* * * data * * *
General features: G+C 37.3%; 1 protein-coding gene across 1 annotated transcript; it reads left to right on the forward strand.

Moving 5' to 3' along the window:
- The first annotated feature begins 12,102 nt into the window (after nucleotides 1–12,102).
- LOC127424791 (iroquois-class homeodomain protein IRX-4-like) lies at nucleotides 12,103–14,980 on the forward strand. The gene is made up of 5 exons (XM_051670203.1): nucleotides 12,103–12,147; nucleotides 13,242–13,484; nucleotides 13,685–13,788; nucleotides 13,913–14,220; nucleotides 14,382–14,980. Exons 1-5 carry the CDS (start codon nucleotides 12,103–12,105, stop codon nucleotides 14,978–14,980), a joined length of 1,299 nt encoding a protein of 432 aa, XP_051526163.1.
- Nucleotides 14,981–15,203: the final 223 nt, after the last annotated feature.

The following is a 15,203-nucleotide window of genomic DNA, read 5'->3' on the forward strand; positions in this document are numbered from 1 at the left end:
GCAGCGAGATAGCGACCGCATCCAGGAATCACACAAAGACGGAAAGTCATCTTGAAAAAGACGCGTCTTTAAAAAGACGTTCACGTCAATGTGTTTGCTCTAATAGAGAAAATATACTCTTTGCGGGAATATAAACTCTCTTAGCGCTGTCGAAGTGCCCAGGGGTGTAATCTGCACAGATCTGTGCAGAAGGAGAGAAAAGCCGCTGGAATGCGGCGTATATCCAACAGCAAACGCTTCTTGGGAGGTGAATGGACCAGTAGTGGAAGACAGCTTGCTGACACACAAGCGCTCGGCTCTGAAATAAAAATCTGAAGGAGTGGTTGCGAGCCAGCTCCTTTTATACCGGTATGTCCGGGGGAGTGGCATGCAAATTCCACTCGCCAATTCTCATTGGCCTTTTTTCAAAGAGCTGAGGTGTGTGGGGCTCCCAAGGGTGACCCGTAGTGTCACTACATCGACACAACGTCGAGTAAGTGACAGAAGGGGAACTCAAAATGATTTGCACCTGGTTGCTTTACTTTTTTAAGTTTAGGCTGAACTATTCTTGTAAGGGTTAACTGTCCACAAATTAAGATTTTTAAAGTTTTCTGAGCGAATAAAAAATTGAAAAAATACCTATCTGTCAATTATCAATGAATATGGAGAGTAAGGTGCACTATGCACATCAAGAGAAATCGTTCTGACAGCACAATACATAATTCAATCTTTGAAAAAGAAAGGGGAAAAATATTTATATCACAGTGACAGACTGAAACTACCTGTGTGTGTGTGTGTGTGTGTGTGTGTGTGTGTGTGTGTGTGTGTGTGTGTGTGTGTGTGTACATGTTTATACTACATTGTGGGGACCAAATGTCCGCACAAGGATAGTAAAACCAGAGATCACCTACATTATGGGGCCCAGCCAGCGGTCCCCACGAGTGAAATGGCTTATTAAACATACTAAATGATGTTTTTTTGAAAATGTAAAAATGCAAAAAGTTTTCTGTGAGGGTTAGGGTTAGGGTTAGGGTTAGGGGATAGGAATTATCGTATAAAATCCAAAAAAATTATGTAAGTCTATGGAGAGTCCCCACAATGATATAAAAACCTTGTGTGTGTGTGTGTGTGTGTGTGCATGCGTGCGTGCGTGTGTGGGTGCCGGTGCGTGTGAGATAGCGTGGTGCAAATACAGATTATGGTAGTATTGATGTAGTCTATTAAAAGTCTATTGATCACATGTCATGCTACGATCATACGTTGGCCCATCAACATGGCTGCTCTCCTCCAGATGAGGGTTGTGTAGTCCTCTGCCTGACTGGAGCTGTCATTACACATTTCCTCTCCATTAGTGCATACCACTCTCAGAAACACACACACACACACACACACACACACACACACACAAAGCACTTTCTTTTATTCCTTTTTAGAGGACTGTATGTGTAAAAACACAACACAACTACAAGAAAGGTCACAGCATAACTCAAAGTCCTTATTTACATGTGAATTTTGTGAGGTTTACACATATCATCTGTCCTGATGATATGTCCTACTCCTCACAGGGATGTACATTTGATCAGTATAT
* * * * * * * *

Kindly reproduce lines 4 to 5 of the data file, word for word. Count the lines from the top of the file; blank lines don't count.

- LOC127424791 (iroquois-class homeodomain protein IRX-4-like) lies at nucleotides 12,103–14,980 on the forward strand. The gene is made up of 5 exons (XM_051670203.1): nucleotides 12,103–12,147; nucleotides 13,242–13,484; nucleotides 13,685–13,788; nucleotides 13,913–14,220; nucleotides 14,382–14,980. Exons 1-5 carry the CDS (start codon nucleotides 12,103–12,105, stop codon nucleotides 14,978–14,980), a joined length of 1,299 nt encoding a protein of 432 aa, XP_051526163.1.
- Nucleotides 14,981–15,203: the final 223 nt, after the last annotated feature.